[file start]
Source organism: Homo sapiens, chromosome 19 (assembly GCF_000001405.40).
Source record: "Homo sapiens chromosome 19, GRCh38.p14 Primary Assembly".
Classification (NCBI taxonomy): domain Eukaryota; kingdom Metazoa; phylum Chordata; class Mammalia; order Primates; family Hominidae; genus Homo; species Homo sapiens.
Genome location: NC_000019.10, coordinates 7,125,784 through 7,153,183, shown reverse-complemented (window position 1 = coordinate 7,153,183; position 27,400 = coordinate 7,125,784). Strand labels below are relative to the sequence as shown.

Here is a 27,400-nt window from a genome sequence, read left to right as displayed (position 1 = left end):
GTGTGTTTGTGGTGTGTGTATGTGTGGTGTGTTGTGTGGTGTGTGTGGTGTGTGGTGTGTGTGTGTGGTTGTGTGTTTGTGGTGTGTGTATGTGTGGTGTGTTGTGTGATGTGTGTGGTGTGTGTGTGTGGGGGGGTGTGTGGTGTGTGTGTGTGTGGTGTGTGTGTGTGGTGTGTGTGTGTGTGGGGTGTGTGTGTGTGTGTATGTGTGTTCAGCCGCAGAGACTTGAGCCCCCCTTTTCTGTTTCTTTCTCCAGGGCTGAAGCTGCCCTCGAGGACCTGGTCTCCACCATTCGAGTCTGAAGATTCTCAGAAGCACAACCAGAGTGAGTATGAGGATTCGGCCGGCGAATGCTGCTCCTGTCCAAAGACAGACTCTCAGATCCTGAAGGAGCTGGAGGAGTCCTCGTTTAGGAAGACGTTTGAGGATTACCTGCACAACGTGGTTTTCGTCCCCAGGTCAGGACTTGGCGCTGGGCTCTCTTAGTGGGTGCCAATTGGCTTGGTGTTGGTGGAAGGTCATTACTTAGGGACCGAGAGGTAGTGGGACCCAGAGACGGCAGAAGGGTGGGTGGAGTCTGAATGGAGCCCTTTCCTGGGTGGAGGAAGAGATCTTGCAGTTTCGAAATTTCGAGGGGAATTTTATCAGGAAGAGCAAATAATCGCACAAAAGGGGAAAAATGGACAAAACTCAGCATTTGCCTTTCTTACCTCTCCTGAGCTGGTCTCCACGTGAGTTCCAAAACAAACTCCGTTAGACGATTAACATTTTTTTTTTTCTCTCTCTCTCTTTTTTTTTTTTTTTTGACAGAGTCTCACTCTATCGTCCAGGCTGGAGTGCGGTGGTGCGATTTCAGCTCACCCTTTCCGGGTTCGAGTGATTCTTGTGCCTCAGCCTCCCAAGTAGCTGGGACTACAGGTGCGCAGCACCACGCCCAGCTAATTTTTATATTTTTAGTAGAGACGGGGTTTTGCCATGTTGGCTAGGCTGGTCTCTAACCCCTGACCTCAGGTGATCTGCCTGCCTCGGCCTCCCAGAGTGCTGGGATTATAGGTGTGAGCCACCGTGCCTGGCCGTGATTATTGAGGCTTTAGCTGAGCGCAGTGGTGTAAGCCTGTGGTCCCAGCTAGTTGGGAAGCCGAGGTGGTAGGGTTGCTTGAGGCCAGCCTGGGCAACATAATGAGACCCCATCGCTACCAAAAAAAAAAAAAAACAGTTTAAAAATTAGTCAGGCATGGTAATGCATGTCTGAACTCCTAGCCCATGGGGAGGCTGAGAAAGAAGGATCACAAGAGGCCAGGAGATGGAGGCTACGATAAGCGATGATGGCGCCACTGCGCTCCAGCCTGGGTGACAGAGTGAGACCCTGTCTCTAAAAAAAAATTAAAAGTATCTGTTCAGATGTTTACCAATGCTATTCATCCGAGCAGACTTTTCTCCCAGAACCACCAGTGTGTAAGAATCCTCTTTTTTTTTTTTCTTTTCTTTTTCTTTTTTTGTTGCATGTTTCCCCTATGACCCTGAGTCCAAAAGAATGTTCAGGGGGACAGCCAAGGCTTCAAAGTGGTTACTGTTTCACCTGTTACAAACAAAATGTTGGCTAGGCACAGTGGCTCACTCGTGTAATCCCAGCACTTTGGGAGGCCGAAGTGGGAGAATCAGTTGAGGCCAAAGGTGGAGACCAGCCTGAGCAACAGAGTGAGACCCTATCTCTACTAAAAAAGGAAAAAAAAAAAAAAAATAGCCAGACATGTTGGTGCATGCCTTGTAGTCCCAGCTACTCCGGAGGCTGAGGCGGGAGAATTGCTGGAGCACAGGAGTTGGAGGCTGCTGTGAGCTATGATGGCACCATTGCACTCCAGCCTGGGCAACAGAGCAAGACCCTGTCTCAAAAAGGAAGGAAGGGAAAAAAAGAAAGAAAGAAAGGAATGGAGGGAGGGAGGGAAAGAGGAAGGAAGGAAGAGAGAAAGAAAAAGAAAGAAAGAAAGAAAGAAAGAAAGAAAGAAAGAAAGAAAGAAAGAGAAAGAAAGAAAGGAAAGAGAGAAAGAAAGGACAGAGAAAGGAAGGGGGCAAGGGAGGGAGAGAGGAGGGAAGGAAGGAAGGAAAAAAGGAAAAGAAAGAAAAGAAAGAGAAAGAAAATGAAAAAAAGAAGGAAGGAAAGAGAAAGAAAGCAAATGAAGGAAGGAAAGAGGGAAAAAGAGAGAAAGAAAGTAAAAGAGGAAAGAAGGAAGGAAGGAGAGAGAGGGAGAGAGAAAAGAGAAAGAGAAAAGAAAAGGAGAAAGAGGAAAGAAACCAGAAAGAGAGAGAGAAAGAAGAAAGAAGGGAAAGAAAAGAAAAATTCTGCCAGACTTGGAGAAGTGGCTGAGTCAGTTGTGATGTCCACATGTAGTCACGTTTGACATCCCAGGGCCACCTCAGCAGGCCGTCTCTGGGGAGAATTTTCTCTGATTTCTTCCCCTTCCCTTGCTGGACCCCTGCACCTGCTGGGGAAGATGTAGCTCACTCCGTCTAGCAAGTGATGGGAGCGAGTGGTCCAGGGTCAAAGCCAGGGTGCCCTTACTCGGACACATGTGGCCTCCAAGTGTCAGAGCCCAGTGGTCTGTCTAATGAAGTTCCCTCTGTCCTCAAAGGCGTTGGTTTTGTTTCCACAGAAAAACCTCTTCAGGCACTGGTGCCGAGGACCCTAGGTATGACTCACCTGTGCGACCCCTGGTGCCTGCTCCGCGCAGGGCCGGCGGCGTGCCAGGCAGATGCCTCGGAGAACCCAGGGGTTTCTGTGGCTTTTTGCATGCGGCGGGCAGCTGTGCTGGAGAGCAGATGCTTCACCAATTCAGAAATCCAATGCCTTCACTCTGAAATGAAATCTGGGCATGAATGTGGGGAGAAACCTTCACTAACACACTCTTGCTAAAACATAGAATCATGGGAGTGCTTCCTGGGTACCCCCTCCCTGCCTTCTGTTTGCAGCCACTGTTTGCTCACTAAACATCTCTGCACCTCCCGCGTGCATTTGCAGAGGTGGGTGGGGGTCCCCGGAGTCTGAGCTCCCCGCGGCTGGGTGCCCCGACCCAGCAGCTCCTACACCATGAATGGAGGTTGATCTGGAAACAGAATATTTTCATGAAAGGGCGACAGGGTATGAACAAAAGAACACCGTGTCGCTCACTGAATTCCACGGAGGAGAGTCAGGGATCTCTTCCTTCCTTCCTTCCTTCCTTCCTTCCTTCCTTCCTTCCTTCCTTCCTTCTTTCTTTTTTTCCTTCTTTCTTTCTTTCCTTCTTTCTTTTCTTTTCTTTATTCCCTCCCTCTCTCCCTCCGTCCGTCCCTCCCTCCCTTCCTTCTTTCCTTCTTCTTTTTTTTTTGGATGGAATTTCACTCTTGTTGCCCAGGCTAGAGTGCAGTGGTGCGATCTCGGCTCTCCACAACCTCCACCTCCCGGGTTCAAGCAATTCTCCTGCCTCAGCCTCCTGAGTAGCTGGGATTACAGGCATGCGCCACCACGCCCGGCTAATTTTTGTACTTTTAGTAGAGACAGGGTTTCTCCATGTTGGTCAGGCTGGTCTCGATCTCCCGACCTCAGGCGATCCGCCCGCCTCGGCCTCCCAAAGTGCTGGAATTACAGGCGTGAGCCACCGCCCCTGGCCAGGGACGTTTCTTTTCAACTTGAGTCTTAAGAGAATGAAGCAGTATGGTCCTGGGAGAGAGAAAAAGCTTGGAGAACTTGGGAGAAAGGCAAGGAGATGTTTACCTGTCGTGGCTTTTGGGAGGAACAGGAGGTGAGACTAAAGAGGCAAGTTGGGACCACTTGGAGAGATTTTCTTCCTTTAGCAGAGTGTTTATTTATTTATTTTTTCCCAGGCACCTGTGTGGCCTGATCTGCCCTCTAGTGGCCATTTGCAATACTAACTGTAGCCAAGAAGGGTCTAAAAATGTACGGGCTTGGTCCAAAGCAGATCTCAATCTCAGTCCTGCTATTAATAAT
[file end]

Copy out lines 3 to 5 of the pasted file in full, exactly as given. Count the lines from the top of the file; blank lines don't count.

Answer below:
Classification (NCBI taxonomy): domain Eukaryota; kingdom Metazoa; phylum Chordata; class Mammalia; order Primates; family Hominidae; genus Homo; species Homo sapiens.
Genome location: NC_000019.10, coordinates 7,125,784 through 7,153,183, shown reverse-complemented (window position 1 = coordinate 7,153,183; position 27,400 = coordinate 7,125,784). Strand labels below are relative to the sequence as shown.

Here is a 27,400-nt window from a genome sequence, read left to right as displayed (position 1 = left end):